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Short Communication

Prevalence, characteristics, and cost of selftreatment in the middle-aged and elderly:

observations from Henan, China
Y. Jiang a,d, Y. Wang a,d, Y. Li a, X. Wang a, C. Ma b,**, S. Ma a,c,*

School of Statistics and The Center for Applied Statistics, Renmin University of China, Beijing, China
Humanities and Social Science College, Beijing Institute of Petrochemical Technology, Daxing, Beijing, China
School of Public Health, Yale University, New Haven, CT, USA

article info
Article history:
Received 20 June 2014
Received in revised form
26 December 2014
Accepted 1 February 2015
Available online 12 March 2015

When facing illness, a person may choose from hospitalbased treatment and self-treatment. Self-treatment refers to
the scenario where a person uses unprescribed drugs or other
approaches to cope with illness conditions. It differs from selfcare and self-medication.1 Self-treatment remains an important approach for illness management, especially in Asia. The
goal of this study is to provide an updated description of selftreatment for the middle-aged and elderly (45 years old and
above) in China. Some relevant studied in the literature have
been focused on self-medication, behavioural factors associated with seeking self-treatment, and very specific subject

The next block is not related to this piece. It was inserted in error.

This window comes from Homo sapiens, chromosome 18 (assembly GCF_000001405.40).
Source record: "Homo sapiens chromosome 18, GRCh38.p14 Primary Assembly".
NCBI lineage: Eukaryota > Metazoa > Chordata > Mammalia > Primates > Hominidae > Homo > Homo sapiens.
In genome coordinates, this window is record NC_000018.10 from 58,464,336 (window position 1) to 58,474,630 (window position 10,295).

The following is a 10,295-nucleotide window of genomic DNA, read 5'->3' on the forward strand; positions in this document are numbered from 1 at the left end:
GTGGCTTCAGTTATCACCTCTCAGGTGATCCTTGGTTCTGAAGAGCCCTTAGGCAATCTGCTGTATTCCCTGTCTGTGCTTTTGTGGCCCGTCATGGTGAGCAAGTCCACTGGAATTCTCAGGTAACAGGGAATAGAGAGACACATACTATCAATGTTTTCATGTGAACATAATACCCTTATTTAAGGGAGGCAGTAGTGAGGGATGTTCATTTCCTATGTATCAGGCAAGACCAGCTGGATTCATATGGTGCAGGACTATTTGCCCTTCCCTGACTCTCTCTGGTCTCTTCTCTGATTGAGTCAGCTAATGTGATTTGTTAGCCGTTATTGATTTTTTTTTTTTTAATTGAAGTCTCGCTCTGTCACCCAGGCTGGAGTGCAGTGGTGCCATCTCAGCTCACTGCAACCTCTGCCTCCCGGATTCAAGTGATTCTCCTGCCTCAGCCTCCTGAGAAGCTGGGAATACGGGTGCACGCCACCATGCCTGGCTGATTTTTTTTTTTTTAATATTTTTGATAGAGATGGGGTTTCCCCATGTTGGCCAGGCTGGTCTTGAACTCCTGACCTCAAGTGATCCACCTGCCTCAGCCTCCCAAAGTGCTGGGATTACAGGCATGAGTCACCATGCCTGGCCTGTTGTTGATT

groups. This study differs from them by investigating selfmedication as well as other treatment approaches, by

investigating not only pursuit but also characteristics and

cost, and by studying the middle-aged and elderly who have
worse health conditions and demand more attention. In
addition, data on micro and personal characteristics were
collected using a survey. Such data provide complementary
information to that in governmental databases.
The survey study was approved by a research ethics review
committee at the Renmin University of China (RUC) and
conducted in August 2013. All samples were collected from
three cities, Luoyang, Jiaozuo, and Xinyang, in the Henan
province, which is one of the highly-populated, agriculturedominating, and least-developed areas in China. The first part
of survey collected demographic and personal information,
and the second part collected information on self-treatment
in a period of twelve months, including prevalence, illness
conditions, treatment approaches, reasons for pursuing selftreatments, and cost. A total of 1464 subjects finished survey, and the response rate was 68%. Univariate and multivariate analyses were conducted on prevalence, characteristics, and cost, using S-Plus Version 8.2.

1215 subjects had at least one self-treatment during twelve
months, and 504 had more than five. Multi-variate logistic
regression was conducted on whether a subject had at least

* Corresponding author. School of Public Health, Yale University, 60 College ST, LEPH 206, New Haven, CT 06520, USA. Tel.: 1 203 785
3119; fax: 1 203 785 6912.
** Corresponding author.
E-mail addresses: (C. Ma), (S. Ma).
These authors contributed equally to this work.
0033-3506/ 2015 The Royal Society for Public Health. Published by Elsevier Ltd. All rights reserved.